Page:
Within a few years of receiving his diploma, Mike was promoted to a Supervisor position with CCLB. He’s been with the Corps ever since.

“What’s kept me here is that I’ve kind of grown into my position,” said Mike. “I like working with young people and trying to make a difference in their lives. I’m just trying to help give them that second chance that somebody once gave me. So I’m basically just returning the favor.”

As a Supervisor, Mike teaches new Corpsmebers some of the skills he learned from his own Supervisors when he was a Corpsmember. Among other projects, Mike has led his crews in landscaping, habitat restoration, stream cleaning, and litter and weed abatement efforts.

“None of my days are average working with young people, but basically I a) Ensure my Corpsmembers are safe when working in the field, and b) Ensure that they do the project properly,” said Mike. “I educate them and teach them not only the various skills that we use out in the field, but I also educate them in how to conduct themselves as young adults should. So it’s basically the whole gambit…I teach them work skills, but also work habits, like how to be responsible and how to become a productive employee.”

Though he was an extremely successful Corpsmember, Mike says that he has achieved his greatest accomplishments with CCLB as a Supervisor. For Mike, it is very gratifying to see his Corpsmembers get promoted within the Corps or move on to a post-secondary education opportunity.

“Training new people and actually having them succeed and receive additional promotions…that’s a great feeling, that’s what makes me feel the most accomplished,” said Mike.

Having been a Corpsmember himself, Mike feels like he’s in a good position to understand what his crewmembers might be experiencing. Still, being a Supervisor is very different from being a Corpsmember.

“When I was just a Corpsmember, I was more worried about just getting my life back on track and doing the assignment in front of me. Now, as a Supervisor, I have to show a lot of leadership and focus on changing the lives of the Corpsmembers and actually educating them,” said Mike. “I almost feel like a parent when I’m around my Corpsmembers…They have a lot of things going on in their lives and in some cases I have to step in and be the parent for a Corpsmember. So I’m in more of a role model position versus when I was concerned just with myself and my own future back when I was a Corpsmember.”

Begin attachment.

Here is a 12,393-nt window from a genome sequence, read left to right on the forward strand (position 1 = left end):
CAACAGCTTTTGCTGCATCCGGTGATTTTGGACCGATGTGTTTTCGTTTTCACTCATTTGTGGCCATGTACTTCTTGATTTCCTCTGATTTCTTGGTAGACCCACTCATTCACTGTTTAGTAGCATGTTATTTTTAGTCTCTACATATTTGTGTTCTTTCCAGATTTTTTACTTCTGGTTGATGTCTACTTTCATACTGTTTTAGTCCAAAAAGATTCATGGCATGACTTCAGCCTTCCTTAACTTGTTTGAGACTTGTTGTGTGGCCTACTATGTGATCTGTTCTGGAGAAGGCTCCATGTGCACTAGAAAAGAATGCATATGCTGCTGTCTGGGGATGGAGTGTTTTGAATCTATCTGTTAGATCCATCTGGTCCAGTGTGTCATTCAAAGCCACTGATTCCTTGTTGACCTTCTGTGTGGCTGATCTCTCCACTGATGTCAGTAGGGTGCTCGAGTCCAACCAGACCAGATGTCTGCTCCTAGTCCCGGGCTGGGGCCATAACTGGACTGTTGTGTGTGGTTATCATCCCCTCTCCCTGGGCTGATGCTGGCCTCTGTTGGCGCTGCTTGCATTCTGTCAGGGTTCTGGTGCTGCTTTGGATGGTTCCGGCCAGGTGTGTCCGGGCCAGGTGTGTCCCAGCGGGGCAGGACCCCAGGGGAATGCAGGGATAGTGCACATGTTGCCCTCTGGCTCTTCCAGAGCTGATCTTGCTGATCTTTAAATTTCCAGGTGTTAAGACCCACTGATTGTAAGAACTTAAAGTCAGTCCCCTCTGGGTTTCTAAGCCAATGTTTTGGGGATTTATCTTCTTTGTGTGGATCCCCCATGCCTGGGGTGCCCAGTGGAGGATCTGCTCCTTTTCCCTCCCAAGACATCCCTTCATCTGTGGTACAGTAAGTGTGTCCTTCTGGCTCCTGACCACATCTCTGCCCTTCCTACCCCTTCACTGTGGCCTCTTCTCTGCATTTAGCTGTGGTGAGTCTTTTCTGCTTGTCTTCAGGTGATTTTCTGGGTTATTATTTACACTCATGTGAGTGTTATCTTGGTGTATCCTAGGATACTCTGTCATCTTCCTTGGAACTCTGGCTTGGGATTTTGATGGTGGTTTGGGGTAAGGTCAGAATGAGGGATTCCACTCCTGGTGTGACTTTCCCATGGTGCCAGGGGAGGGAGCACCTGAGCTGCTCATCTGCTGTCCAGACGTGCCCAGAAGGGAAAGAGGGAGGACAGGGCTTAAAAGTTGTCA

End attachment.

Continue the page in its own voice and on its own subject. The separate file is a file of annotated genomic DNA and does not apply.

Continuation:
Mike’s busy schedule has prevented him from finding the time to use the scholarship money he received as a Corpsmember, but he plans to eventually earn some kind of higher degree. He knows he wants to continue working in conservation and hopefully earn positions with greater levels of responsibility. For the foreseeable future he is very content to stay with Conservation Corps Long Beach.

To young people thinking about joining a Corps, Mike says:

“Just don’t lose sight of your goal and the reason why you came into the Corps. Don’t worry about what other people might be telling you – just stay out of the drama. Keep sight of your goal of getting your high school diploma and take advantage of the second chance that you’ve been offered. Just keep focused.”

2006 Corpsmember of the Year: Michael Bridges


***Update! Click here to find out what Michael has been up to since he won his award.***

Nothing can keep Michael Bridges from reaching his goals. Moving a total of eight levels through the Conservation Corps of Long Beach (CCLB) program from the blue hat all the way to the white hat, Michael has raised the standard for corps excellence. He served as a Corps council member, was awarded seven Outstanding Achievement Awards, and earned more than $5,000 in scholarships through the AmeriCorps Education Awards Program and CCLB scholarship funds to use toward his post high school education.

Michael's exemplary work ethic and positive outlook on every situation have helped to bond the crew into more of a family. His peers respected him so much that they nominated him for the keynote speech at the CCLB graduation. Michael is currently a staff member at CCLB, supervising five corpsmembers in independent projects around Long Beach. Making use of the Corps resources, Michael was awarded his high school diploma. He even attended the California Leigislative Day as a guest of CCLB.

Michael said, "My time in the Corps has greatly changed my life because it gave me the second chance I was looking for when I failed to graduate from high school. Now I have a high school diploma in addition to a great opportunity to attend college.